TFTD - July 2009
Posted 01 July 2009 - 10:50 AM
GO THE DISTANCE
"Yesterday is experience.
Tomorrow is hope.
Today is getting from one to the other as best we can."
- John M. Henry
"But encourage one another daily, as long as it is called Today,
so that none of you may be hardened by sin's deceitfulness.
We have come to share in Christ if we hold firmly till the end
the confidence we had at first."
Posted 02 July 2009 - 11:08 AM
Our Light Affliction 2 Corinthians 4
"The discipline of human parents partakes of the limitations of human nature; it is exercised as 'seemed good to them', and with the best of intentions it is not always wisely applied. But God's training has none of the deficiencies of the human training: it is directed with unerring wisdom for the benefit of the subjects of it. God's aim is that His children might be partakers of His holiness. When the end is reached and the bodies of His sons are made 'glorious', and when those children exhibit divine holiness in every word and act, it will be seen that the present trial is but a light affliction compared to the eternal weight of glory then enjoyed."
- John Carter
"The Bedside Watchman" CMPA
"The Letter to the Hebrews" pages 260 and 261
Posted 03 July 2009 - 11:54 AM
"By perseverance the snail reached the ark."
- Charles Haddon Spurgeon
"Therefore, since we are surrounded by such a great cloud of witnesses,
let us throw off everything that hinders and the sin that so easily entangles,
and let us run with perseverance the race marked out for us."
Posted 04 July 2009 - 09:46 AM
"When I have brought them back from the nations and have gathered them from the countries of their enemies, I will show myself holy through them in the sight of many nations. Then they will know that I am the LORD their God, for though I sent them into exile among the nations, I will gather them to their own land, not leaving any behind. I will no longer hide my face from them, for I will pour out my Spirit on the house of Israel, declares the Sovereign LORD."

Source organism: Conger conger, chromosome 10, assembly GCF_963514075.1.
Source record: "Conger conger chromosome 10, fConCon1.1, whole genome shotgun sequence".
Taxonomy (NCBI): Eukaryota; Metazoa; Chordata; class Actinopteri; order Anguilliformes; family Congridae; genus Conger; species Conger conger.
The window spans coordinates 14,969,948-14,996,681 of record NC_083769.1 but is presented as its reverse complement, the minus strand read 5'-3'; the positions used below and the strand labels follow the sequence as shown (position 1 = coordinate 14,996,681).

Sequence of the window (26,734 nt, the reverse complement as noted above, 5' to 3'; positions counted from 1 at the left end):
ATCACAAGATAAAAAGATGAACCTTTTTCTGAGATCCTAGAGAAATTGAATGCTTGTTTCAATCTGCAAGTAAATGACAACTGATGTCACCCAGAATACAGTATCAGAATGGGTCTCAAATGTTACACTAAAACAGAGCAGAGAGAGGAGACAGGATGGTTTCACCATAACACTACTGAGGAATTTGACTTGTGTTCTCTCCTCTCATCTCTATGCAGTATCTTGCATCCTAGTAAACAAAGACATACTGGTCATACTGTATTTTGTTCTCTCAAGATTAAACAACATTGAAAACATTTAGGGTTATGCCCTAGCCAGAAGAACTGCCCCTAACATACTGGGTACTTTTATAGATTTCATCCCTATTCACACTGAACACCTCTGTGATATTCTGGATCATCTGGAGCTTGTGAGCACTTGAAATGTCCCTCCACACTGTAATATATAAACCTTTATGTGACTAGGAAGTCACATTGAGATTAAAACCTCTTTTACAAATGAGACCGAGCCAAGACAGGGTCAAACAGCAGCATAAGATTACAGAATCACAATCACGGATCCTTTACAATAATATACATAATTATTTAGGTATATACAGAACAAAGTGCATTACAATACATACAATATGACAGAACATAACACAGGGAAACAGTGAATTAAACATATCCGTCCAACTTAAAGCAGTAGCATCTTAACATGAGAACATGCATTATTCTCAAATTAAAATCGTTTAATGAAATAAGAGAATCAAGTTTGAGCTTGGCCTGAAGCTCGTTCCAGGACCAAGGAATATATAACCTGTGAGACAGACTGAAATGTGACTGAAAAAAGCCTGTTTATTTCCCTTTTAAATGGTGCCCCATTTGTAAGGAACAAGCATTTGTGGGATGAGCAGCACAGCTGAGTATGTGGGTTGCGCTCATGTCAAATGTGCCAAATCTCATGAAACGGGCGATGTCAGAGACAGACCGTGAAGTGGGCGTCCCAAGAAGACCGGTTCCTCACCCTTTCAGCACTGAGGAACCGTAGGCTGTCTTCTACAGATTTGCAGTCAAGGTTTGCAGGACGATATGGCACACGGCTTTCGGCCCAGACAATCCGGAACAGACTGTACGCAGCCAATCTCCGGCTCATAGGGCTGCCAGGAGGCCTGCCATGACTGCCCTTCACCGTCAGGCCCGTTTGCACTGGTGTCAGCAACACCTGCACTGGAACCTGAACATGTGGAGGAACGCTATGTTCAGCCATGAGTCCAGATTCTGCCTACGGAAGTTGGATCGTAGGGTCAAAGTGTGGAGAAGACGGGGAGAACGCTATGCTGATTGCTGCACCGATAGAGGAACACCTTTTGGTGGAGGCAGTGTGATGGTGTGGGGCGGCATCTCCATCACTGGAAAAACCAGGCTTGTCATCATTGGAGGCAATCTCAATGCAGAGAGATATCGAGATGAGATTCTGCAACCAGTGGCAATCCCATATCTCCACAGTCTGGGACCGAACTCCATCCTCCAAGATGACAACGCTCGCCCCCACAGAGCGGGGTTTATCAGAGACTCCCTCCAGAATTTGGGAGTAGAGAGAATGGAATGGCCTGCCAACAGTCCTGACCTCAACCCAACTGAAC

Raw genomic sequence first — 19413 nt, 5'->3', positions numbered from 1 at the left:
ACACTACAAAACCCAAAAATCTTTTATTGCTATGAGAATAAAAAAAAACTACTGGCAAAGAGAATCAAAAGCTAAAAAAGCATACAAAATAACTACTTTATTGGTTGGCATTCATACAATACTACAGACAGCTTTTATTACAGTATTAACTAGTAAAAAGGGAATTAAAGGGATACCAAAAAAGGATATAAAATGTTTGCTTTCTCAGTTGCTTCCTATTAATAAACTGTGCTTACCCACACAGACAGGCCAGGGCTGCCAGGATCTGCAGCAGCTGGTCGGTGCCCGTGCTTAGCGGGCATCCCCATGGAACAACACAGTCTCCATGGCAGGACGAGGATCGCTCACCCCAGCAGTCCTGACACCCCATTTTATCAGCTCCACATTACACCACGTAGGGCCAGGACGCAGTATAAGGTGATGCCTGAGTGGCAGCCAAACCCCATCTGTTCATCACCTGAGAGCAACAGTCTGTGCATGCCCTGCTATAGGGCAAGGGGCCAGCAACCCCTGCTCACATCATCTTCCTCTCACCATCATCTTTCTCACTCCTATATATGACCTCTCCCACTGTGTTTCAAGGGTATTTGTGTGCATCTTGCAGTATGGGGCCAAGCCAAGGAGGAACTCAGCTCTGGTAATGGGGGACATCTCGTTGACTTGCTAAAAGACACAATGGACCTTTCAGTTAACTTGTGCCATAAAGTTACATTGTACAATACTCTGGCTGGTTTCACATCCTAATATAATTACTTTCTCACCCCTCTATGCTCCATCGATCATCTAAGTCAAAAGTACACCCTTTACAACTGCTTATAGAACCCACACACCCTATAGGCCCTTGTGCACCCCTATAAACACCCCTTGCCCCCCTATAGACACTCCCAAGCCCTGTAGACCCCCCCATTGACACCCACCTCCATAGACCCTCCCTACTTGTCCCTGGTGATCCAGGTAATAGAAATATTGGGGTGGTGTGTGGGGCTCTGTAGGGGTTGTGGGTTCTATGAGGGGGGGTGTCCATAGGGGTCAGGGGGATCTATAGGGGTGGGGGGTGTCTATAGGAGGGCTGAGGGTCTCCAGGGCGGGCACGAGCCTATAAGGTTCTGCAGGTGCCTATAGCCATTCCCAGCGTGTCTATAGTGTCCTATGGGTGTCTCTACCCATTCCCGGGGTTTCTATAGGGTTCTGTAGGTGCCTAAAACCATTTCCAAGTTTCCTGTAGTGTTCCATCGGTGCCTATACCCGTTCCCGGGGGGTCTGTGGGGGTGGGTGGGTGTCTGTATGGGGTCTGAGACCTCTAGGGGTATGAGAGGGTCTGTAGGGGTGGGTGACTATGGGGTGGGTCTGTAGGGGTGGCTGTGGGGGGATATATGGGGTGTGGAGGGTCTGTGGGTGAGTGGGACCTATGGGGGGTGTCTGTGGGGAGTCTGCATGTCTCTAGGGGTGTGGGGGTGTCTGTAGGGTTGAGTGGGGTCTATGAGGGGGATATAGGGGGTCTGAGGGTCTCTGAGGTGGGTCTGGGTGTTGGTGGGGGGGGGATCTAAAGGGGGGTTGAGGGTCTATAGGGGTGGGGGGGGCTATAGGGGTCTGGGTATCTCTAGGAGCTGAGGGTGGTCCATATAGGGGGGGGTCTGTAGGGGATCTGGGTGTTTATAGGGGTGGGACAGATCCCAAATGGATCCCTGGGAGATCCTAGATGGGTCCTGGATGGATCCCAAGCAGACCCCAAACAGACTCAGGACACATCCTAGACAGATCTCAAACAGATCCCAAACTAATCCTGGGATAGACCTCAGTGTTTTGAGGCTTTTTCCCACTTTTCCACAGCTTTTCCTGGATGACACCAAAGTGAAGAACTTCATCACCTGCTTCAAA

"The days are coming," declares the LORD, when the reaper will be overtaken by the plowman and the planter by the one treading grapes. New wine will drip from the mountains and flow from all the hills. I will bring back my exiled people Israel; they will rebuild the ruined cities and live in them. They will plant vineyards and drink their wine; they will make gardens and eat their fruit. I will plant Israel in their own land, never again to be uprooted from the land I have given them, says the LORD your God."
"This is what the LORD, the God of Israel, says: Write in a book all the words I have spoken to you. The days are coming, declares the LORD, when I will bring my people Israel and Judah back from captivity and restore them to the land I gave their forefathers to possess, says the LORD."
"Hear the word of the LORD, O nations; proclaim it in distant coastlands: He who scattered Israel will gather them and will watch over his flock like a shepherd."
"I will bring Judah and Israel back from captivity and will rebuild them as they were before."
"I will take the Israelites out of the nations where they have gone. I will gather them from all around and bring them back into their own land. I will make them one nation in the land, on the mountains of Israel. There will be one king over all of them and they will never again be two nations or be divided into two kingdoms."